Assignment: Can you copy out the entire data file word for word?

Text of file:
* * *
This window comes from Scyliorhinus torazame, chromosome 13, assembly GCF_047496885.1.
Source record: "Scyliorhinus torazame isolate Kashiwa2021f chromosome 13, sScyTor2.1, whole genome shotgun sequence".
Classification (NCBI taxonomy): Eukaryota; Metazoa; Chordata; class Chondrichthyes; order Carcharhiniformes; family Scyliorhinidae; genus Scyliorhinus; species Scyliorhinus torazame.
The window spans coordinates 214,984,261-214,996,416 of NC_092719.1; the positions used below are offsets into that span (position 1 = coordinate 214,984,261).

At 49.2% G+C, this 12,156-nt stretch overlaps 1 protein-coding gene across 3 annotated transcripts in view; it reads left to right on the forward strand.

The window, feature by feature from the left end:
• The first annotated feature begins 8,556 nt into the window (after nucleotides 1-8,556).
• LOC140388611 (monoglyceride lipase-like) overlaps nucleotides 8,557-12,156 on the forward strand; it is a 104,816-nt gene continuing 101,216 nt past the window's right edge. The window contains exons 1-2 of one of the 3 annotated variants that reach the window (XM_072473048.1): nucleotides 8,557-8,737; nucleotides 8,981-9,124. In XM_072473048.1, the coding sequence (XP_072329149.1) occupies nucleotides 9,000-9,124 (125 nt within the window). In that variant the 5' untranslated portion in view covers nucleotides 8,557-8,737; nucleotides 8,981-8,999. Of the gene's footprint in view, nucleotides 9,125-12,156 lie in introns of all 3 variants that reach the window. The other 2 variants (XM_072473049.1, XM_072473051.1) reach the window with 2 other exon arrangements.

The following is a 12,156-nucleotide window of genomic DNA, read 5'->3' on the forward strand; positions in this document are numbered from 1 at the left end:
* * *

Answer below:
This window comes from Scyliorhinus torazame, chromosome 13, assembly GCF_047496885.1.
Source record: "Scyliorhinus torazame isolate Kashiwa2021f chromosome 13, sScyTor2.1, whole genome shotgun sequence".
Classification (NCBI taxonomy): Eukaryota; Metazoa; Chordata; class Chondrichthyes; order Carcharhiniformes; family Scyliorhinidae; genus Scyliorhinus; species Scyliorhinus torazame.
The window spans coordinates 214,984,261-214,996,416 of NC_092719.1; the positions used below are offsets into that span (position 1 = coordinate 214,984,261).

At 49.2% G+C, this 12,156-nt stretch overlaps 1 protein-coding gene across 3 annotated transcripts in view; it reads left to right on the forward strand.

The window, feature by feature from the left end:
• The first annotated feature begins 8,556 nt into the window (after nucleotides 1-8,556).
• LOC140388611 (monoglyceride lipase-like) overlaps nucleotides 8,557-12,156 on the forward strand; it is a 104,816-nt gene continuing 101,216 nt past the window's right edge. The window contains exons 1-2 of one of the 3 annotated variants that reach the window (XM_072473048.1): nucleotides 8,557-8,737; nucleotides 8,981-9,124. In XM_072473048.1, the coding sequence (XP_072329149.1) occupies nucleotides 9,000-9,124 (125 nt within the window). In that variant the 5' untranslated portion in view covers nucleotides 8,557-8,737; nucleotides 8,981-8,999. Of the gene's footprint in view, nucleotides 9,125-12,156 lie in introns of all 3 variants that reach the window. The other 2 variants (XM_072473049.1, XM_072473051.1) reach the window with 2 other exon arrangements.

The following is a 12,156-nucleotide window of genomic DNA, read 5'->3' on the forward strand; positions in this document are numbered from 1 at the left end: